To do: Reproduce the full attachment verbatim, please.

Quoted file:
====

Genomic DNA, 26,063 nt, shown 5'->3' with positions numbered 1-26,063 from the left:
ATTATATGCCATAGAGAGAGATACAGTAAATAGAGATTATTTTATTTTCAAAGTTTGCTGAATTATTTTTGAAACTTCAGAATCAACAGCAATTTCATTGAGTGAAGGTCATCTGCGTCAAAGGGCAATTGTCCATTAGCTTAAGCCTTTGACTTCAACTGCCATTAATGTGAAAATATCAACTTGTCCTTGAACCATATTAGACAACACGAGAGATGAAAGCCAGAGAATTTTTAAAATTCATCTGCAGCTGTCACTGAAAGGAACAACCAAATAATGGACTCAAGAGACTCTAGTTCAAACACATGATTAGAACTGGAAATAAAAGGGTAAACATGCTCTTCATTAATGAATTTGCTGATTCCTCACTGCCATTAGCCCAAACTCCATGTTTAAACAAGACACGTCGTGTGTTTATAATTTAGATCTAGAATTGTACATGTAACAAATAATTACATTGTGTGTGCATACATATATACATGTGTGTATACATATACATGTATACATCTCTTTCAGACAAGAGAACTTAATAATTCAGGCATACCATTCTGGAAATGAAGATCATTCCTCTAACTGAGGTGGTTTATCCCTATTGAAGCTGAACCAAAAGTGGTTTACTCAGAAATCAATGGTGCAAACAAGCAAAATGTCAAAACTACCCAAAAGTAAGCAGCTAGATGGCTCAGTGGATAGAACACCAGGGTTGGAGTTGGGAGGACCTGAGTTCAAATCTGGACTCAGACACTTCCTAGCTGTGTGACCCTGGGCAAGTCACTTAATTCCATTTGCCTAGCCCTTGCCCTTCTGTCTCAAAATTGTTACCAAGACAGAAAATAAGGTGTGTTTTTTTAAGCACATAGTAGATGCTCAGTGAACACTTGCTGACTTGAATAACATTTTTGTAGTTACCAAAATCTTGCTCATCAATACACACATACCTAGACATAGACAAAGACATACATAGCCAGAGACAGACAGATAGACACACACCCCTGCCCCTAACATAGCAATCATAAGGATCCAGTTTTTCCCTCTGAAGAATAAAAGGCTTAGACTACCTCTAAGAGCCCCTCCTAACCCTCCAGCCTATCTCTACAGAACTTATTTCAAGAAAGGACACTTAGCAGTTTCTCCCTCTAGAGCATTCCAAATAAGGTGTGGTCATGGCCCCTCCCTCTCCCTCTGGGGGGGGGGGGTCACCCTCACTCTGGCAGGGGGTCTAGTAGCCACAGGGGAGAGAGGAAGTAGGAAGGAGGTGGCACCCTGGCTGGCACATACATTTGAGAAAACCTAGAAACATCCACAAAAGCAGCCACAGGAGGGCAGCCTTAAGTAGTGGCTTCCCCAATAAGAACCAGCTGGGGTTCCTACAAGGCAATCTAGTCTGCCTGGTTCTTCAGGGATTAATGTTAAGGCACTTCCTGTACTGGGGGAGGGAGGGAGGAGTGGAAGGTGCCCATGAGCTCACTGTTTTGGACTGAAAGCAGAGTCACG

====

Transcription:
Genomic DNA, 26,063 nt, shown 5'->3' with positions numbered 1-26,063 from the left:
ATTATATGCCATAGAGAGAGATACAGTAAATAGAGATTATTTTATTTTCAAAGTTTGCTGAATTATTTTTGAAACTTCAGAATCAACAGCAATTTCATTGAGTGAAGGTCATCTGCGTCAAAGGGCAATTGTCCATTAGCTTAAGCCTTTGACTTCAACTGCCATTAATGTGAAAATATCAACTTGTCCTTGAACCATATTAGACAACACGAGAGATGAAAGCCAGAGAATTTTTAAAATTCATCTGCAGCTGTCACTGAAAGGAACAACCAAATAATGGACTCAAGAGACTCTAGTTCAAACACATGATTAGAACTGGAAATAAAAGGGTAAACATGCTCTTCATTAATGAATTTGCTGATTCCTCACTGCCATTAGCCCAAACTCCATGTTTAAACAAGACACGTCGTGTGTTTATAATTTAGATCTAGAATTGTACATGTAACAAATAATTACATTGTGTGTGCATACATATATACATGTGTGTATACATATACATGTATACATCTCTTTCAGACAAGAGAACTTAATAATTCAGGCATACCATTCTGGAAATGAAGATCATTCCTCTAACTGAGGTGGTTTATCCCTATTGAAGCTGAACCAAAAGTGGTTTACTCAGAAATCAATGGTGCAAACAAGCAAAATGTCAAAACTACCCAAAAGTAAGCAGCTAGATGGCTCAGTGGATAGAACACCAGGGTTGGAGTTGGGAGGACCTGAGTTCAAATCTGGACTCAGACACTTCCTAGCTGTGTGACCCTGGGCAAGTCACTTAATTCCATTTGCCTAGCCCTTGCCCTTCTGTCTCAAAATTGTTACCAAGACAGAAAATAAGGTGTGTTTTTTTAAGCACATAGTAGATGCTCAGTGAACACTTGCTGACTTGAATAACATTTTTGTAGTTACCAAAATCTTGCTCATCAATACACACATACCTAGACATAGACAAAGACATACATAGCCAGAGACAGACAGATAGACACACACCCCTGCCCCTAACATAGCAATCATAAGGATCCAGTTTTTCCCTCTGAAGAATAAAAGGCTTAGACTACCTCTAAGAGCCCCTCCTAACCCTCCAGCCTATCTCTACAGAACTTATTTCAAGAAAGGACACTTAGCAGTTTCTCCCTCTAGAGCATTCCAAATAAGGTGTGGTCATGGCCCCTCCCTCTCCCTCTGGGGGGGGGGGGTCACCCTCACTCTGGCAGGGGGTCTAGTAGCCACAGGGGAGAGAGGAAGTAGGAAGGAGGTGGCACCCTGGCTGGCACATACATTTGAGAAAACCTAGAAACATCCACAAAAGCAGCCACAGGAGGGCAGCCTTAAGTAGTGGCTTCCCCAATAAGAACCAGCTGGGGTTCCTACAAGGCAATCTAGTCTGCCTGGTTCTTCAGGGATTAATGTTAAGGCACTTCCTGTACTGGGGGAGGGAGGGAGGAGTGGAAGGTGCCCATGAGCTCACTGTTTTGGACTGAAAGCAGAGTCACG